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Florida sues CDC over ‘unlawful’ cruise industry shutdown

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Yahoo Finance’s Julie Hyman, Myles Udland, and Brian Sozzi discuss the cruise industry’s reaction to the latest guidance from the CDC.

Video Transcript

JULIE HYMAN: Let's talk about the cruise lines right now. We're watching the stocks go up this morning. This after Florida Governor Ron DeSantis is-- says he's going to sue the CDC. He says he wants cruise ships to be able to get back out there. And the numbers have been pretty bad for Florida. If you look at various measures, there was a report last September from the Federal Maritime Commission that's in the first six months of the pandemic, Florida lost $3.2 billion as a result of the cruise industry shutdown.

Now we heard from Carnival this week, when it came out with earnings, that bookings are going up. Carnival actually got upgraded by Credit Suisse this morning to outperform from neutral, saying that the cruises will be likely to restart in mid to late summer. So it's unclear-- you know, DeSantis is doing this. Presuma-- he hasn't even filed yet. He says he's going-- they're going to file. Presumably, that'll take some time.

If the cruises are going to be cruising again in mid to late summer anyway, it's difficult to see a situation where a lawsuit situation would get resolved before then, which leads me to, well, maybe it's just politics. But maybe that's just me. Myles, how are you looking at this situation?

MYLES UDLAND: Well, you know, it's interesting. When we talked to Jim Allen of Hard Rock International yesterday in the show, we asked him about-- you know, I was trying to ask him, are you seeing a positive effect to your casinos because people can't get on cruises? And is that part of the same consumer?

And kind of the way I took his answer was that there's a symbiotic relationship there. People will come down a day early for their cruise and maybe stay at one of his properties or stop by, sitting on the tables for a few hours before their ship goes out. You know, cruise time can be weird, right? You've got to get there six hours before you actually get on the ship, so on and so forth.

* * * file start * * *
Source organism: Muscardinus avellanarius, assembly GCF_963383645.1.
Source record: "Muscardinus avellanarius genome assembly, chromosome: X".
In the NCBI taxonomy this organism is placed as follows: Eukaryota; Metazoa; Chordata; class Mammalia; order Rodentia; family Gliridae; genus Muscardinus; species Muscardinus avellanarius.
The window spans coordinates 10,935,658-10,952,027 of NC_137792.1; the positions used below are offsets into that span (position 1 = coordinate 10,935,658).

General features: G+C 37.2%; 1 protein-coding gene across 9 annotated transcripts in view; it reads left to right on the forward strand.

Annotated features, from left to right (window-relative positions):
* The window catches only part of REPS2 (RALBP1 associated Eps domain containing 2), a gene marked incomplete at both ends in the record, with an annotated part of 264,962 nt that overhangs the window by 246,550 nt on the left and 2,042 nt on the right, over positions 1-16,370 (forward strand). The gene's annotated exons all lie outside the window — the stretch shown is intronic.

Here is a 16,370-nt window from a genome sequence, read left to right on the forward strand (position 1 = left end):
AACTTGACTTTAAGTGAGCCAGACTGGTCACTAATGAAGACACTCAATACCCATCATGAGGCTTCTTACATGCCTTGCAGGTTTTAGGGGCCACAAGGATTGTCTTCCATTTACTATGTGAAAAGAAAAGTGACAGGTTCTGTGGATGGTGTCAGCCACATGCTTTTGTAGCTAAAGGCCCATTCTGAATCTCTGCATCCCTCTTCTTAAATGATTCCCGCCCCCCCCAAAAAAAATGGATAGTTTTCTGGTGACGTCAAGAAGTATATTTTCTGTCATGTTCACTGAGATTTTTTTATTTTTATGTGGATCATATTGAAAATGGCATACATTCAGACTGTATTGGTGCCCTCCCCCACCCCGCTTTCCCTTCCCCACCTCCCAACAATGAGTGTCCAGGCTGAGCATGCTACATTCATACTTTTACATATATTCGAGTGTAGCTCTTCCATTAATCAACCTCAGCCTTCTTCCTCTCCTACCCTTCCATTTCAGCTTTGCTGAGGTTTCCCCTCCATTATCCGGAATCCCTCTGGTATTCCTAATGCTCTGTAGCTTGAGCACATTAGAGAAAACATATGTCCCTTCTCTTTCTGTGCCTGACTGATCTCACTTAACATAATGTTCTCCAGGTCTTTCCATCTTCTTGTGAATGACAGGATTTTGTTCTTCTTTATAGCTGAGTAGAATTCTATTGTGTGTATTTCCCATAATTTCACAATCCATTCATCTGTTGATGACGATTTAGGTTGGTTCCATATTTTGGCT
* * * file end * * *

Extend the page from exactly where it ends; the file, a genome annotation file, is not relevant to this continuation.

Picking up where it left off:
Anyway, so certainly the Florida tourism industry sees itself as one big cohesive unit. And I think DeSantis-- yes, obviously, it's just politics. But he's, you know, just trying to reiterate to the very pro open-it-all-up business community down there that he remains focused on that mission. And we've heard from the cruise lines just this week that they're pushing back US embarkations until at least the end of the second quarter.

But, you know, I think, again, the optics here are fairly straightforward from the political perspective and I think just thinking through the way that having cruises go out affects a whole host of other industries and, you know, the knock-on effects, whether it's local restaurants, casinos, flights, so on and so forth.

BRIAN SOZZI: Yeah, no, pardon the pun here, but there has been a-- and you just, I think, hinted at this, Myles-- there's been a sea change here in sentiment amongst the-- in the C-suite--

MYLES UDLAND: Come on.

BRIAN SOZZI: --at these-- at the major crew-- yeah, well, you know, in the major cruise lines here, where you look at Carnival, Carnival yesterday, Arnold Donald, he said we want to be viewed more like other travel companies, like airlines. We want to come back to business. That's a change in tone, I would say, relative to the past few months where a lot of the cruise lines, because they've been forced to, they've followed or they fall in line of what the CDC has said.

Also, worth mentioning here-- Carnival has 14 US ports. And Donald-- Arnold Donald was noting on that call yesterday that they are open, open to potentially selling out of other locations, essentially taking US jobs and implanting them into other countries if the CDC doesn't get moving here. So you're right to bring that up, Myles, here because this is going to be a culture clash, I think, between these two, the C-suite and the CDC, in the months ahead here.

JULIE HYMAN: Just one quick note, I stand corrected. DeSantis did ac-- the administration did actually file suit. He didn't just say he's planning on it. They actually did it. And another quick note, I saw those Arnold Donald comments as well, Brian. And with all due respect, you're not on a plane for very long. And you don't take your mask off. You're on a cruise ship for quite a while. And you got to eat, so your mask is coming off at some point.

Another quick note, DeSantis also signed an executive order banning vaccine passports. So for example, if a cruise ship wanted to say, you got to show your vaccine passport or test results, say, to get on the ship, it sounds like in Florida, that would not be doable.